Nato holds video summit on coronavirus as budget cuts loom
Nato foreign ministers will hold a video conference on Thursday to address their response to Covid-19 as the pandemic's far-reaching economic impact casts doubt on the alliance's future defence budget.
It's the first time in the Alliance's history that such a gathering is being held by videoconference.
It's yet another reminder of the disruption caused by the coronavirus, which Nato describes as "a global health crisis." Yet despite the pandemic, the North Atlantic Treaty Organisation has vowed to fulfill its core mission of defence, at all costs.
“The threats and the challenges we're faced with don't disappear because of the Covid-19 crisis,” Secretary General Jens Stoltenberg told a press conference Wednesday ahead of the one-day meeting.
“Nato is doing its part to help in this common fight against an invisible enemy”, the Secretary General said, citing examples including the airlift of medical equipment, US and Turkish medical donations to Italy and Spain, and Germany taking in French and Italian patients.
"#NATO solidarity in action: Turkey 🇹🇷 sending a cargo plane with medical supplies to Italy 🇮🇹 & Spain 🇪🇸 today to support our joint fight against #COVID19. Proud to see NATO Allies supporting each other through our disaster relief center." - Jens Stoltenberg.#StrongerTogether pic.twitter.com/BdlAZ8haEk— Anadolu Post (TR, ENG) (@AnadoluPost) April 2, 2020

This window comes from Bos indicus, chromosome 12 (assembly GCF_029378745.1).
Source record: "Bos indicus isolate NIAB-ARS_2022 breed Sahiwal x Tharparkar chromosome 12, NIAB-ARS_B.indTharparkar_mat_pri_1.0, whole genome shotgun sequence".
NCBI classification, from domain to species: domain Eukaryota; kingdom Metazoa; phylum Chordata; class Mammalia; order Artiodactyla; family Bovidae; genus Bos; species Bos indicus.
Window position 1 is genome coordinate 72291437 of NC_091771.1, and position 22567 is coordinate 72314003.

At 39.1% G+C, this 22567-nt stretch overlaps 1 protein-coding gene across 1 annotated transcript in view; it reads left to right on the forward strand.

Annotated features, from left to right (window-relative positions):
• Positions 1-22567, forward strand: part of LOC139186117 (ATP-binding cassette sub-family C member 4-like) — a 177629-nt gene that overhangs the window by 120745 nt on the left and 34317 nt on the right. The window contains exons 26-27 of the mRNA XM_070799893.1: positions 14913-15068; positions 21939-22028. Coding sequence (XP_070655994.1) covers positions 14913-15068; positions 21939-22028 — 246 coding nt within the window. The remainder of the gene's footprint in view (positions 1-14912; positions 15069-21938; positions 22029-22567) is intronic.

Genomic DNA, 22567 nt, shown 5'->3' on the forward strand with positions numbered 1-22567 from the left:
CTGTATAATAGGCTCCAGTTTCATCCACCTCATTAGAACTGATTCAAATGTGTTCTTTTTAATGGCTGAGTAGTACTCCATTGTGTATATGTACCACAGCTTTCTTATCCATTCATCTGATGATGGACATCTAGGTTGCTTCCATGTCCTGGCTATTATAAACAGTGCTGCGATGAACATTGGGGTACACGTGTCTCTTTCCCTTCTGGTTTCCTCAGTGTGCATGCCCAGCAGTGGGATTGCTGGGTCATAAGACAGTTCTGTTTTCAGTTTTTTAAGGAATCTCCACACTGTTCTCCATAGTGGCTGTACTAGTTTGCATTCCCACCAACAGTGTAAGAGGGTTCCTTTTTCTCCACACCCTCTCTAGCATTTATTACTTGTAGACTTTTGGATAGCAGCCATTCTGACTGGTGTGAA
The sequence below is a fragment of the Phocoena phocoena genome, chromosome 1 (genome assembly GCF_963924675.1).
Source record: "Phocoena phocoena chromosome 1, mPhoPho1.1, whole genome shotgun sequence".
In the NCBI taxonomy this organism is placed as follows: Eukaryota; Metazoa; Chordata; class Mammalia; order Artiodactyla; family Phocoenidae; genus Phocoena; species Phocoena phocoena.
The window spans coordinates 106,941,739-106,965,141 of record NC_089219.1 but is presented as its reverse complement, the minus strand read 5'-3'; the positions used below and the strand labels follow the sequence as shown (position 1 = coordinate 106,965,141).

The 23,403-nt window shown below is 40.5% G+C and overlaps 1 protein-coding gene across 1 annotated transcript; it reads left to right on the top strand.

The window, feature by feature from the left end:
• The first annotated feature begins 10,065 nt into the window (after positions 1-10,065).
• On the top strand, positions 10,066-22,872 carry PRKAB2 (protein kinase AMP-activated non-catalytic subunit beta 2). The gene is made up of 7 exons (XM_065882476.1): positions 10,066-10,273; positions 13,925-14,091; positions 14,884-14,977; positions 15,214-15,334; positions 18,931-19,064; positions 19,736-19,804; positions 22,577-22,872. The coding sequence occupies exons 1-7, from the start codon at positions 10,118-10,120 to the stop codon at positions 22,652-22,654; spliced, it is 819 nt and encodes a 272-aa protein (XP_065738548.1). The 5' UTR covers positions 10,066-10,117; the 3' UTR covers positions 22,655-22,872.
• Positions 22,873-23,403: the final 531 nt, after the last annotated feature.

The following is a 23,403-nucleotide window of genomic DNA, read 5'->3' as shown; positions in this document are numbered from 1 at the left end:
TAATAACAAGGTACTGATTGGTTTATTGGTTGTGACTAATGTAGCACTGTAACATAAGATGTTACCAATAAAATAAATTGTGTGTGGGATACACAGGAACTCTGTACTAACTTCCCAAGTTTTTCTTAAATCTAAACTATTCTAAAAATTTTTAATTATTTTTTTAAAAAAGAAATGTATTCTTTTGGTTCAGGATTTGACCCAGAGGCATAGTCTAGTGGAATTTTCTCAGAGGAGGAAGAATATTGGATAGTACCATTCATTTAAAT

“We are in this crisis together and when we respond together, our response is more effective”, Stoltenberg said.
Across the Alliance, allied armed forces have already helped set up field hospitals, transport patients, disinfect public spaces, and secure border crossings.
And the alliance's most recent member Macedonia, which became the 30th member on 27 March, has put in place Nato's Next Generation Incident Command System (NICS) to adapt to the pandemic.
However, Covid-19 still poses Nato an existential threat when it comes to military spending.
Nato 2 % target out of reach
In Nato's annual report last year, only seven of the then 29 allies met the recommended spending target of 2 percent of gross domestic product. Now, with a global recession looking more inevitable, experts fear this figure may be even lower.
"I expect allied members to remain determined in their commitment to boost investment in our security," Stoltenberg insisted.
For now, the spread of Covid-19 virus has forced Nato to cancel some of its military exercises, even as Russia flexes its military muscles close to its borders.
Foreign ministers will also discuss Nato's role in the fight against international terrorism, including the Alliance’s training missions in Iraq and Afghanistan.
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